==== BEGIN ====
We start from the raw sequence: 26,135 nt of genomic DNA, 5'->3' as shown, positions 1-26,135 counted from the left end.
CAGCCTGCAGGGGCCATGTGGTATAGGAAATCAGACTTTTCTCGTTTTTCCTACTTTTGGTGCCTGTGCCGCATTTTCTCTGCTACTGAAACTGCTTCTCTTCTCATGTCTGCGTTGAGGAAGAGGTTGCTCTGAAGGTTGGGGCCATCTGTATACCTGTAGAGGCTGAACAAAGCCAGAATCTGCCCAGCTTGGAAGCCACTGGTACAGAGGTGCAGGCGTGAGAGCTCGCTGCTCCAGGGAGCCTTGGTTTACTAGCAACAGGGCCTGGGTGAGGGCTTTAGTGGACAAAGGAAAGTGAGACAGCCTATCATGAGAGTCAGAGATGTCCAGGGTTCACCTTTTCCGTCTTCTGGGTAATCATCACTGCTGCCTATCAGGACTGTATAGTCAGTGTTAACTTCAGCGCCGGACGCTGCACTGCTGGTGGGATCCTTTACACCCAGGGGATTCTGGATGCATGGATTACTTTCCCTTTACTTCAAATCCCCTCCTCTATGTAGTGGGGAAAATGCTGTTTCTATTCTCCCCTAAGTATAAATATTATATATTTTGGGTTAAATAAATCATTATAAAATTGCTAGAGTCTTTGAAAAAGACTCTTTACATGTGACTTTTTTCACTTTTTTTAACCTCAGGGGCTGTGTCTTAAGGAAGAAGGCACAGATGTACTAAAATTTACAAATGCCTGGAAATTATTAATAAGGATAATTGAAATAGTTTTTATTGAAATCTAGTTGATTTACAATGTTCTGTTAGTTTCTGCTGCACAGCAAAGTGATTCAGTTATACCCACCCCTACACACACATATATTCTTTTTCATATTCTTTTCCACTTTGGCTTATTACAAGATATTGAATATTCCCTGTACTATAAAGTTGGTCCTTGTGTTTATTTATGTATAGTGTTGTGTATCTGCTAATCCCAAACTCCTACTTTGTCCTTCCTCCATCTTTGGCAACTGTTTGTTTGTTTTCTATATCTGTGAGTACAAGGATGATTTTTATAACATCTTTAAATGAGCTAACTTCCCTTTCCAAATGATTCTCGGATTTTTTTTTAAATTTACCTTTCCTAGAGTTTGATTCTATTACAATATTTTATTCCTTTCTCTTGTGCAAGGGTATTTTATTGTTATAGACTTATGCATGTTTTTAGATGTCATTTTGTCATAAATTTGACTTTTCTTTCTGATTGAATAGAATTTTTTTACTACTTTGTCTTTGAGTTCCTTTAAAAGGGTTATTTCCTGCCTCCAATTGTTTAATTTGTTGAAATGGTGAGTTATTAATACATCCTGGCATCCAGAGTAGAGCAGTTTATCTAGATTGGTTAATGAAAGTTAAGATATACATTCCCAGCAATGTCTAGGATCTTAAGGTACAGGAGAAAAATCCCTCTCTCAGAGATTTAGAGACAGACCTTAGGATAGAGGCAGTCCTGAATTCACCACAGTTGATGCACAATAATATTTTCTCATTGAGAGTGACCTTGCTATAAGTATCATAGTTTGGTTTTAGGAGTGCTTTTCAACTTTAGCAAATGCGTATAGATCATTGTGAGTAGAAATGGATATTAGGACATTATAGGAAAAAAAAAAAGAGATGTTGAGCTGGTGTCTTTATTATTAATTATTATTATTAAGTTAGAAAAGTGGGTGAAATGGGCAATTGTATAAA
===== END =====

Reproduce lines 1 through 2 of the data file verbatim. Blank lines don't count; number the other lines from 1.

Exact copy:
We start from the raw sequence: 26,135 nt of genomic DNA, 5'->3' as shown, positions 1-26,135 counted from the left end.
CAGCCTGCAGGGGCCATGTGGTATAGGAAATCAGACTTTTCTCGTTTTTCCTACTTTTGGTGCCTGTGCCGCATTTTCTCTGCTACTGAAACTGCTTCTCTTCTCATGTCTGCGTTGAGGAAGAGGTTGCTCTGAAGGTTGGGGCCATCTGTATACCTGTAGAGGCTGAACAAAGCCAGAATCTGCCCAGCTTGGAAGCCACTGGTACAGAGGTGCAGGCGTGAGAGCTCGCTGCTCCAGGGAGCCTTGGTTTACTAGCAACAGGGCCTGGGTGAGGGCTTTAGTGGACAAAGGAAAGTGAGACAGCCTATCATGAGAGTCAGAGATGTCCAGGGTTCACCTTTTCCGTCTTCTGGGTAATCATCACTGCTGCCTATCAGGACTGTATAGTCAGTGTTAACTTCAGCGCCGGACGCTGCACTGCTGGTGGGATCCTTTACACCCAGGGGATTCTGGATGCATGGATTACTTTCCCTTTACTTCAAATCCCCTCCTCTATGTAGTGGGGAAAATGCTGTTTCTATTCTCCCCTAAGTATAAATATTATATATTTTGGGTTAAATAAATCATTATAAAATTGCTAGAGTCTTTGAAAAAGACTCTTTACATGTGACTTTTTTCACTTTTTTTAACCTCAGGGGCTGTGTCTTAAGGAAGAAGGCACAGATGTACTAAAATTTACAAATGCCTGGAAATTATTAATAAGGATAATTGAAATAGTTTTTATTGAAATCTAGTTGATTTACAATGTTCTGTTAGTTTCTGCTGCACAGCAAAGTGATTCAGTTATACCCACCCCTACACACACATATATTCTTTTTCATATTCTTTTCCACTTTGGCTTATTACAAGATATTGAATATTCCCTGTACTATAAAGTTGGTCCTTGTGTTTATTTATGTATAGTGTTGTGTATCTGCTAATCCCAAACTCCTACTTTGTCCTTCCTCCATCTTTGGCAACTGTTTGTTTGTTTTCTATATCTGTGAGTACAAGGATGATTTTTATAACATCTTTAAATGAGCTAACTTCCCTTTCCAAATGATTCTCGGATTTTTTTTTAAATTTACCTTTCCTAGAGTTTGATTCTATTACAATATTTTATTCCTTTCTCTTGTGCAAGGGTATTTTATTGTTATAGACTTATGCATGTTTTTAGATGTCATTTTGTCATAAATTTGACTTTTCTTTCTGATTGAATAGAATTTTTTTACTACTTTGTCTTTGAGTTCCTTTAAAAGGGTTATTTCCTGCCTCCAATTGTTTAATTTGTTGAAATGGTGAGTTATTAATACATCCTGGCATCCAGAGTAGAGCAGTTTATCTAGATTGGTTAATGAAAGTTAAGATATACATTCCCAGCAATGTCTAGGATCTTAAGGTACAGGAGAAAAATCCCTCTCTCAGAGATTTAGAGACAGACCTTAGGATAGAGGCAGTCCTGAATTCACCACAGTTGATGCACAATAATATTTTCTCATTGAGAGTGACCTTGCTATAAGTATCATAGTTTGGTTTTAGGAGTGCTTTTCAACTTTAGCAAATGCGTATAGATCATTGTGAGTAGAAATGGATATTAGGACATTATAGGAAAAAAAAAAAGAGATGTTGAGCTGGTGTCTTTATTATTAATTATTATTATTAAGTTAGAAAAGTGGGTGAAATGGGCAATTGTATAAA